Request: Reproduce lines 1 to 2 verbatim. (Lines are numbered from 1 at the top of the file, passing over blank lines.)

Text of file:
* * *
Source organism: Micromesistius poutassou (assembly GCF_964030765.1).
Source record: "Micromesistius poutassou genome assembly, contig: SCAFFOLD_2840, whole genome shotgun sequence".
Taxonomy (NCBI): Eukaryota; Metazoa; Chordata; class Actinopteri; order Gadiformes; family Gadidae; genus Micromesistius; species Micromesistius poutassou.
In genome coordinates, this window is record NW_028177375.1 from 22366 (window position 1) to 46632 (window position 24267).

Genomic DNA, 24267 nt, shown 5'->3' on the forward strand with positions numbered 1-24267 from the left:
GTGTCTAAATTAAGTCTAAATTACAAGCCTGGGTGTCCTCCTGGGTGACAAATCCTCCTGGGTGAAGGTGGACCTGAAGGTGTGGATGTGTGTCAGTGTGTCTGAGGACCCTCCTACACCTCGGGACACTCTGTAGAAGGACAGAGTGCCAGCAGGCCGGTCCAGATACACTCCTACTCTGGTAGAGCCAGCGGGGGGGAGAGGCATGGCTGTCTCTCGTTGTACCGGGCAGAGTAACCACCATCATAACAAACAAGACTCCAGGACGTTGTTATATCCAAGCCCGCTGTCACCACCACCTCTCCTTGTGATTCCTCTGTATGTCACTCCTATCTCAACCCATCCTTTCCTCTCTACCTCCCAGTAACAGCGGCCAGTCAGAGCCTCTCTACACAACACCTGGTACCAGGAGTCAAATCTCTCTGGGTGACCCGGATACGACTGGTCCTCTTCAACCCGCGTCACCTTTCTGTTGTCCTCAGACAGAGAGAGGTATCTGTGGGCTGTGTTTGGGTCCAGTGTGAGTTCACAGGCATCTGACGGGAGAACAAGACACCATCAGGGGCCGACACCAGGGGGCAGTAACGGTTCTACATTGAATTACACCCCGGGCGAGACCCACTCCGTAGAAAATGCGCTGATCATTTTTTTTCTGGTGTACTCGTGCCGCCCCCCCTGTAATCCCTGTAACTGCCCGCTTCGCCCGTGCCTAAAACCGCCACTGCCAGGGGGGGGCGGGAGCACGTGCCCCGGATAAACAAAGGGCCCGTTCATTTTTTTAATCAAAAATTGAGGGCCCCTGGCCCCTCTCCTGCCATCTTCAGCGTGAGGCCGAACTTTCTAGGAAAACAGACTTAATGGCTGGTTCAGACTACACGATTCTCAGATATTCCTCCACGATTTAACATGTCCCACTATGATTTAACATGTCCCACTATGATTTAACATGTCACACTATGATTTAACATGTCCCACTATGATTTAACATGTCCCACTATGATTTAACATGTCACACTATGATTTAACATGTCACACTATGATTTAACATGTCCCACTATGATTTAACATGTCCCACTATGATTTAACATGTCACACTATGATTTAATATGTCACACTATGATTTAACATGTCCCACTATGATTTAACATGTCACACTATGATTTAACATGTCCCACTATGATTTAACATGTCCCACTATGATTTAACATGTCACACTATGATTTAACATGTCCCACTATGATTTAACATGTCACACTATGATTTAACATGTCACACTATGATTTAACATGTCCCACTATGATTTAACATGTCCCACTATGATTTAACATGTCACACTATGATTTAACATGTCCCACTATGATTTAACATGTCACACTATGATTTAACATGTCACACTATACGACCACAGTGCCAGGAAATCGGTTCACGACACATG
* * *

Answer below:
Source organism: Micromesistius poutassou (assembly GCF_964030765.1).
Source record: "Micromesistius poutassou genome assembly, contig: SCAFFOLD_2840, whole genome shotgun sequence".